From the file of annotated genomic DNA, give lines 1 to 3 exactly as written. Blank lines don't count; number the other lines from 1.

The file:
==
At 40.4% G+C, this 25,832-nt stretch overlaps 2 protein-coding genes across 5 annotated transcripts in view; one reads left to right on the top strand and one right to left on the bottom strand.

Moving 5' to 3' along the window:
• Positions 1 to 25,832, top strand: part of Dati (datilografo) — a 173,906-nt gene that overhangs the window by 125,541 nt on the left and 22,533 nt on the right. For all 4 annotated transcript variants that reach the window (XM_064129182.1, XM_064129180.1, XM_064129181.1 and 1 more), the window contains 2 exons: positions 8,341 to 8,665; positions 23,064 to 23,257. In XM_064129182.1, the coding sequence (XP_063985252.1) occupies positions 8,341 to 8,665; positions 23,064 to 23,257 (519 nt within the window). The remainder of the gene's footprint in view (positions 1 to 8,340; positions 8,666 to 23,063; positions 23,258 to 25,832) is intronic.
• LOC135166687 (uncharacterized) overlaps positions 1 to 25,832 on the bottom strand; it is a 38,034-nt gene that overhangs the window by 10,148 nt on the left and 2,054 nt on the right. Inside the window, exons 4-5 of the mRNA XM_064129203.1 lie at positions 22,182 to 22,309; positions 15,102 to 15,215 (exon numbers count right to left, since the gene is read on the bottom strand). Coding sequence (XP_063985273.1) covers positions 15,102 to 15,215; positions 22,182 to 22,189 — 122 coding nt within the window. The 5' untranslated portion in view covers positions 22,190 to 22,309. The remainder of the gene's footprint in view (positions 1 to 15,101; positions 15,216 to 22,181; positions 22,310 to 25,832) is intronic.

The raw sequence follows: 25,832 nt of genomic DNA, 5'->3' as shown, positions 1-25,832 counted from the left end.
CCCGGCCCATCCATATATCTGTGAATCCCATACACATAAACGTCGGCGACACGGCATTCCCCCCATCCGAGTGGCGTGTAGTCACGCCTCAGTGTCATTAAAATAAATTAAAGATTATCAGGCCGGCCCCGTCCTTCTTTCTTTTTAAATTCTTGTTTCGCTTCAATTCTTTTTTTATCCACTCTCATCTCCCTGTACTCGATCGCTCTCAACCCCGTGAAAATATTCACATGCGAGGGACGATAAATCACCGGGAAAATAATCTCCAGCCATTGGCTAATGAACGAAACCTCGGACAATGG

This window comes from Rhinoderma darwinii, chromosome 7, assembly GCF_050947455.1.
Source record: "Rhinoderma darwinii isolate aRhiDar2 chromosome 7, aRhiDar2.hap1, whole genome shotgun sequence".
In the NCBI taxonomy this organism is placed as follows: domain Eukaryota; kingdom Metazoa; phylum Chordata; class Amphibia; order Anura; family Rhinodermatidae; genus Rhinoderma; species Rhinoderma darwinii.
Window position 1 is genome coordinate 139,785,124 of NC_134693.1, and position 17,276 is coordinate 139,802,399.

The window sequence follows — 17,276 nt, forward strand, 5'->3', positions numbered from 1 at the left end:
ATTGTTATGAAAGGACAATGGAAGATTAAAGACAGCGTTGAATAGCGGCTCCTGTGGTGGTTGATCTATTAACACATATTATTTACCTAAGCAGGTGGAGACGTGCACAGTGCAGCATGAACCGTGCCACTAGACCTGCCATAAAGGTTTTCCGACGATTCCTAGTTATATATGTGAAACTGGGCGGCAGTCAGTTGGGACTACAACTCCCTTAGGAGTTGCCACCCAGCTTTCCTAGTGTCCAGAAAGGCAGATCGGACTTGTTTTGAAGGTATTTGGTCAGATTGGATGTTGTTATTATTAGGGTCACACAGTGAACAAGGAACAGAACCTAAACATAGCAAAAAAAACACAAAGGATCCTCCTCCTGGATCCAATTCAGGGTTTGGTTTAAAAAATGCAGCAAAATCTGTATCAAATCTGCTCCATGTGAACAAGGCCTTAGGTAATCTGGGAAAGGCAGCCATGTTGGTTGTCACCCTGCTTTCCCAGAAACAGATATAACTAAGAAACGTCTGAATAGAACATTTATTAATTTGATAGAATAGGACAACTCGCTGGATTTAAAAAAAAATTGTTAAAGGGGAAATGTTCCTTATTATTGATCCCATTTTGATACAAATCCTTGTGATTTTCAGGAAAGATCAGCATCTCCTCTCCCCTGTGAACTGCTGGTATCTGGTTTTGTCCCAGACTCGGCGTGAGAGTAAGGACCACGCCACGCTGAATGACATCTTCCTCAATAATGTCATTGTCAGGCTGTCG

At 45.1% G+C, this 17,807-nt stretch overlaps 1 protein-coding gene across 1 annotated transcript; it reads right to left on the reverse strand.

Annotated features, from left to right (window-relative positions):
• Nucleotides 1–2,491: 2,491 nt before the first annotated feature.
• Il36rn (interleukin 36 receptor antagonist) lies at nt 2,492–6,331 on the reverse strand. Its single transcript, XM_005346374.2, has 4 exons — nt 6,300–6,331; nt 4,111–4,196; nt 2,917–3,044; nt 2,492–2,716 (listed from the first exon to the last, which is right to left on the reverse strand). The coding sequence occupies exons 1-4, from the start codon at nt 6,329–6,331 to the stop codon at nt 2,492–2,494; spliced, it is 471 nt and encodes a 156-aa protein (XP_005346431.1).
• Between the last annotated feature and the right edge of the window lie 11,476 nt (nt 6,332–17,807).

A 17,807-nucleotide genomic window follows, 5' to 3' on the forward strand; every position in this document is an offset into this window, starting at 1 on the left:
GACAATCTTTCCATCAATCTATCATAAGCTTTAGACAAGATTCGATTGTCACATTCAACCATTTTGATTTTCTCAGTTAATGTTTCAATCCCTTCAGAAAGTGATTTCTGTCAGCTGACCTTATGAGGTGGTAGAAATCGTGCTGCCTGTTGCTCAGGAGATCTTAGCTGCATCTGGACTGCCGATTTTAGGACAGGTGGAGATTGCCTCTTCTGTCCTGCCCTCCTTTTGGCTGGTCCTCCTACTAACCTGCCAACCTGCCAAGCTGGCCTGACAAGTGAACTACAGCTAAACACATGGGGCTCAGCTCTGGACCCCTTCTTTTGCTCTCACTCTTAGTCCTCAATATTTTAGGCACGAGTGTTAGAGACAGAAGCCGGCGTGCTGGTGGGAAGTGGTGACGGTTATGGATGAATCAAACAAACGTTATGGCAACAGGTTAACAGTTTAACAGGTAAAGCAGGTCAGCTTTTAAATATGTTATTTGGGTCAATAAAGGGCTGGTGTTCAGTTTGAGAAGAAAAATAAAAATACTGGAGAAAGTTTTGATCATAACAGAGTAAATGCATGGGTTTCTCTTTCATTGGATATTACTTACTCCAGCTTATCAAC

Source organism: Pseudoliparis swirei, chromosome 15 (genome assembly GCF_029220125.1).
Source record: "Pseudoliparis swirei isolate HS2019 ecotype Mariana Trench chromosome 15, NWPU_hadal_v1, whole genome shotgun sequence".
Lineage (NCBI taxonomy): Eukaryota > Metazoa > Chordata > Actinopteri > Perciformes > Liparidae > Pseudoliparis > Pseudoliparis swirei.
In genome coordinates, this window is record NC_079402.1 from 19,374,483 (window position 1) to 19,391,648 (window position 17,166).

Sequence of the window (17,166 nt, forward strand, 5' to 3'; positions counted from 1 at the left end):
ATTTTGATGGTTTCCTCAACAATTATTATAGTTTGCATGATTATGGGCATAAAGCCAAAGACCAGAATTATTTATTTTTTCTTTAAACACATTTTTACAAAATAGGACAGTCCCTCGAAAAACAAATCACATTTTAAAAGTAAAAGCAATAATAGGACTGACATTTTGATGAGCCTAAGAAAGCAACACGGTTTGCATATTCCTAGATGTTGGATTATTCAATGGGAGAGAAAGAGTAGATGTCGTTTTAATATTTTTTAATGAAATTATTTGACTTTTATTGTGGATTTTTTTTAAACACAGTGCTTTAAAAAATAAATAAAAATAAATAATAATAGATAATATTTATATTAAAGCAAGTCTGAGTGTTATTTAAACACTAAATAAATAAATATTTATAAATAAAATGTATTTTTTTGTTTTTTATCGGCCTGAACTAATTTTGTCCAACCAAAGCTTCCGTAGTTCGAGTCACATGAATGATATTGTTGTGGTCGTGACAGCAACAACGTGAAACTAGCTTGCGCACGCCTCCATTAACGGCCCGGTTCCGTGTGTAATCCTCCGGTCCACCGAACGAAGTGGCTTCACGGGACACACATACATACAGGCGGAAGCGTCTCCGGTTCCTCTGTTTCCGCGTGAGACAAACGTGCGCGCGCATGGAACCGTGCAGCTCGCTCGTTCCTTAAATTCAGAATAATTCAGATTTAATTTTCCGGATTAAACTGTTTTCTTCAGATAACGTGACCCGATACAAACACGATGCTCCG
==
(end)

At 40.4% G+C, this 25,832-nt stretch overlaps 2 protein-coding genes across 5 annotated transcripts in view; one reads left to right on the top strand and one right to left on the bottom strand.

Moving 5' to 3' along the window:
• Positions 1 to 25,832, top strand: part of Dati (datilografo) — a 173,906-nt gene that overhangs the window by 125,541 nt on the left and 22,533 nt on the right. For all 4 annotated transcript variants that reach the window (XM_064129182.1, XM_064129180.1, XM_064129181.1 and 1 more), the window contains 2 exons: positions 8,341 to 8,665; positions 23,064 to 23,257. In XM_064129182.1, the coding sequence (XP_063985252.1) occupies positions 8,341 to 8,665; positions 23,064 to 23,257 (519 nt within the window). The remainder of the gene's footprint in view (positions 1 to 8,340; positions 8,666 to 23,063; positions 23,258 to 25,832) is intronic.